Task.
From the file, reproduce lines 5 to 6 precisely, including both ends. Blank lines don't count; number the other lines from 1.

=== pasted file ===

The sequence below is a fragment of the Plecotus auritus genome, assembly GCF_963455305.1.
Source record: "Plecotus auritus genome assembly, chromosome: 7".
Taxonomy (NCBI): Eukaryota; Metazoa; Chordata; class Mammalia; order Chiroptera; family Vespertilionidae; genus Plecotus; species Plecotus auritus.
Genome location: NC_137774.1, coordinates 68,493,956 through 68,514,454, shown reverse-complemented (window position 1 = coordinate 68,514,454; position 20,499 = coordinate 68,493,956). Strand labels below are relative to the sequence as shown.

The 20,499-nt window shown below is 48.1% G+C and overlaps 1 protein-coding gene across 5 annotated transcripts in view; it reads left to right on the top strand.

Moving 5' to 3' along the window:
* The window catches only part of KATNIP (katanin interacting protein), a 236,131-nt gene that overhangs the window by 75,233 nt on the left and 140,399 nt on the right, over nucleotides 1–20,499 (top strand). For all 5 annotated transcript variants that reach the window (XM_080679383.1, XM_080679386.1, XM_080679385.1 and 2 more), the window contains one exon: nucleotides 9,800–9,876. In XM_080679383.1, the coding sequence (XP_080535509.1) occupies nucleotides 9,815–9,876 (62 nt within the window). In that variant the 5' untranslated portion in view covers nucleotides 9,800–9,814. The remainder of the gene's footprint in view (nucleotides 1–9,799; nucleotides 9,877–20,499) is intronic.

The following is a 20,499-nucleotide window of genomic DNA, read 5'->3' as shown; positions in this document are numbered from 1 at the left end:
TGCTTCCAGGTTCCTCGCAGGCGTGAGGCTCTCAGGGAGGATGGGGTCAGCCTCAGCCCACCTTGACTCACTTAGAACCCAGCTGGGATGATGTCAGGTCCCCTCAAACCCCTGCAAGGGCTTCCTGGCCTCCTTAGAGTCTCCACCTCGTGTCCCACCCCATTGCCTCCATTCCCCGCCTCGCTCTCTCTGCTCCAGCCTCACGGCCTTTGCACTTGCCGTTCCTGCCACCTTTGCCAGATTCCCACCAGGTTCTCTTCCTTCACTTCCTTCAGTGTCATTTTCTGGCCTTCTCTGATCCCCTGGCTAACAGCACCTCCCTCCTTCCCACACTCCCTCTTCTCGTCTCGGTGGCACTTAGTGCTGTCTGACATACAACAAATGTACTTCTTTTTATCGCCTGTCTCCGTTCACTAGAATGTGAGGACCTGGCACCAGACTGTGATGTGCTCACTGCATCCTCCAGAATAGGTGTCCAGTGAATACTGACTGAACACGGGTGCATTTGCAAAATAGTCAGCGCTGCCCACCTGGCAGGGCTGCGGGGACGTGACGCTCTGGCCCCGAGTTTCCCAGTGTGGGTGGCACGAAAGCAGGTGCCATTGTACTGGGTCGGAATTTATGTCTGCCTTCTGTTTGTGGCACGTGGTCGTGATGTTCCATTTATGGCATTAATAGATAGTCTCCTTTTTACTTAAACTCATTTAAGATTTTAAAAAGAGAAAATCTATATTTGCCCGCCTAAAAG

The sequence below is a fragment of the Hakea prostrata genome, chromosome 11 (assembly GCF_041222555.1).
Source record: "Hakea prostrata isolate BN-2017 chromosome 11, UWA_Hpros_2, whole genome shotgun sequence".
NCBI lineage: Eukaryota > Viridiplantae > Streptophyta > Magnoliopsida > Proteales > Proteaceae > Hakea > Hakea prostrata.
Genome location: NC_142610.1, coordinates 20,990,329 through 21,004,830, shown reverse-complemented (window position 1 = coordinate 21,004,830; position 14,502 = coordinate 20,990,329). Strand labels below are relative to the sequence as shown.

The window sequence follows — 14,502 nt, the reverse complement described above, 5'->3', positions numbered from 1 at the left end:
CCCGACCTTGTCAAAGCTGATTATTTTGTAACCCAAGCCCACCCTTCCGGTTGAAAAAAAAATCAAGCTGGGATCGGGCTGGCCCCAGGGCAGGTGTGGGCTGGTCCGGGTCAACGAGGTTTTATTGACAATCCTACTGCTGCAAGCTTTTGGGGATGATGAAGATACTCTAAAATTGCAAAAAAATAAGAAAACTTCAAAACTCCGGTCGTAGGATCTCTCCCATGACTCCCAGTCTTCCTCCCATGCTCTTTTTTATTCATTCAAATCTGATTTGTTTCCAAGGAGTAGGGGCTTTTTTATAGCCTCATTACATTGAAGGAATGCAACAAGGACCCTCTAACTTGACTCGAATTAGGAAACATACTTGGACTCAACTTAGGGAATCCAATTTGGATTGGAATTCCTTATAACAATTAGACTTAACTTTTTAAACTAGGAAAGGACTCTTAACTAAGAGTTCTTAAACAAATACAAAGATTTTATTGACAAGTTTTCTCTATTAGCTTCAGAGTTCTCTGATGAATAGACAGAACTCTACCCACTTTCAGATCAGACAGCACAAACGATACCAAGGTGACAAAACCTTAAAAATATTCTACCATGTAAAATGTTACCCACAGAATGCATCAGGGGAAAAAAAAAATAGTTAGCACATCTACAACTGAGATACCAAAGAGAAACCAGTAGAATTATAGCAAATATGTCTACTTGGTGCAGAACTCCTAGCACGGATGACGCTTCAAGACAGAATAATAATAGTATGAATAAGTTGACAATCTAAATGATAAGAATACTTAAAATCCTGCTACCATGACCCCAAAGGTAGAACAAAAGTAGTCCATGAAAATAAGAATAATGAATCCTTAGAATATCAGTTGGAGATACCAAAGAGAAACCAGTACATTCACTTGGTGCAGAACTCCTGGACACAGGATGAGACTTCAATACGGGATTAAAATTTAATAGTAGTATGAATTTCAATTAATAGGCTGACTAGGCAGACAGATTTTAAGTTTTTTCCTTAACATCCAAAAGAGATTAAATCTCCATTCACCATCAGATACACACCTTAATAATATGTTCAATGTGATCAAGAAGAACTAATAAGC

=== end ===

The 20,499-nt window shown below is 48.1% G+C and overlaps 1 protein-coding gene across 5 annotated transcripts in view; it reads left to right on the top strand.

Moving 5' to 3' along the window: